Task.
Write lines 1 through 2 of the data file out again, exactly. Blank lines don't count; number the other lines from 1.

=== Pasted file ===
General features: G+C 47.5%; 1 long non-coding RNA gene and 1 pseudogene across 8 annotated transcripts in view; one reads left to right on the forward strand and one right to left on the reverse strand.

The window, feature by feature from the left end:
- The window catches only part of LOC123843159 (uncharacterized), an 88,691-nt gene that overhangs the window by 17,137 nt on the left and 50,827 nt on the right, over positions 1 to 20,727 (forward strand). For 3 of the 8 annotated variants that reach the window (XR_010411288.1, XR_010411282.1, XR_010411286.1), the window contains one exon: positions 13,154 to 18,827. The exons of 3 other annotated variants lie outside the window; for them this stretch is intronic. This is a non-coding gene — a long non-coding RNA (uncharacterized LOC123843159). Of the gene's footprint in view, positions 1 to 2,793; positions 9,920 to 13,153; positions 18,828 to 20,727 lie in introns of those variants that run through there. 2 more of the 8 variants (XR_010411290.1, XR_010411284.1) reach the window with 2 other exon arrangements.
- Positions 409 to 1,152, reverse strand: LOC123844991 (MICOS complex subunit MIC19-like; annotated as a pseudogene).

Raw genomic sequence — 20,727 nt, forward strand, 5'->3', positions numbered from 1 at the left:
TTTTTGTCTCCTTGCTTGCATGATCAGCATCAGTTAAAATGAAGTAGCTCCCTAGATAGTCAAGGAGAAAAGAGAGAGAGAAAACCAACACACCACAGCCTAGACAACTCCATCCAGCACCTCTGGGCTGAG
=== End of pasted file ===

General features: G+C 47.5%; 1 long non-coding RNA gene and 1 pseudogene across 8 annotated transcripts in view; one reads left to right on the forward strand and one right to left on the reverse strand.

The window, feature by feature from the left end: